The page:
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Acta Gastroenterol Belg. 2016 Jul-Sep;79(3):289-293.

Conscious sedation : clues for diagnosing obstructive sleep apnea syndrome.



The use of anesthetic agents for endoscopic sedation has recently increased. However, sedation introduces additional risks in patients with obstructive sleep apnea syndrome (OSAS). The presence of sleep apnea is not often enough questioned in clinical practice. The purpose of this study was to determine whether patients with sedation-induced snoring and decreased arterial oxygen saturation during gastroscopy are more likely to have OSAS.


This study considered 600 consecutive patients undergoing elective outpatient upper gastrointestinal endoscopy under conscious sedation for evaluation of dyspepsia. Ten patients with observed snoring and decreased arterial saturation during the gastroscopy procedure were enrolled in the study. The control group was comprised of 13 patients matched by sex, age, and body mass index (BMI) who did not snore and had a more stable oxygen saturation under conscious sedation during an elective outpatient gastroscopy for the evaluation of dyspepsia and were selected using a computer-generated randomized sequence. Patients were monitored and an overnight polysomnography was performed in the study group. Statistically significant differences between groups were assessed using the nonparametric Wilcoxon and independent-samples t-tests.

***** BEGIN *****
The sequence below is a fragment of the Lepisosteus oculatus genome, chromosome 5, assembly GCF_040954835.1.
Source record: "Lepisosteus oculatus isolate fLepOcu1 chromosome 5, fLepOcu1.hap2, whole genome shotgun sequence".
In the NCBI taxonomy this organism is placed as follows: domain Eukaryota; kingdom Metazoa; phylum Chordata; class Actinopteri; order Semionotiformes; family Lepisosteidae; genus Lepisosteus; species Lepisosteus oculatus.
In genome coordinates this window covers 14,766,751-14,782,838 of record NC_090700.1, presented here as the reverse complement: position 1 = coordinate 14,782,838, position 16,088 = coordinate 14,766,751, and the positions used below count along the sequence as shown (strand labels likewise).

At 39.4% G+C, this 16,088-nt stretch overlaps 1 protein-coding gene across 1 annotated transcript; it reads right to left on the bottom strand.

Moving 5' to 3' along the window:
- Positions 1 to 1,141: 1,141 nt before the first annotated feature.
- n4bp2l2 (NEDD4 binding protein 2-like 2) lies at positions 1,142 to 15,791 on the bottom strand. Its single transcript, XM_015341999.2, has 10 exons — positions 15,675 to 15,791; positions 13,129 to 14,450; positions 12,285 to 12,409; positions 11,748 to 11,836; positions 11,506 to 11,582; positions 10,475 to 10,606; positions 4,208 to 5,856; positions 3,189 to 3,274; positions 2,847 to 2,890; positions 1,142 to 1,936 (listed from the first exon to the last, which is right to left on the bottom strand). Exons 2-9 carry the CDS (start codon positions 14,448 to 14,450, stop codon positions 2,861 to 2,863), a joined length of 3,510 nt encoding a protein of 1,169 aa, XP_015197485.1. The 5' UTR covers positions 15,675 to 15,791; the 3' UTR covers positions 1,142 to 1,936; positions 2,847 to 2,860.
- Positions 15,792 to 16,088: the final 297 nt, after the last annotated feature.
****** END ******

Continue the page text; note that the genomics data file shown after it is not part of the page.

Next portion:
here was no significant difference in age or BMI between the two groups (p>0,05) Mean minimum oxygen saturation was significantly different between the two groups (p=0.011). In the study group, 7 patients were found to have moderate OSAS necessitating a continuous positive airway pressure device.


Patients with hypoxia and snoring, under conscious sedation are more likely to have OSAS. "Out-of-operating-room" sedoanalgesia is therefore critical. (Acta gastro-enterol. belg., 2016, 79, 289-293).

[Indexed for MEDLINE]

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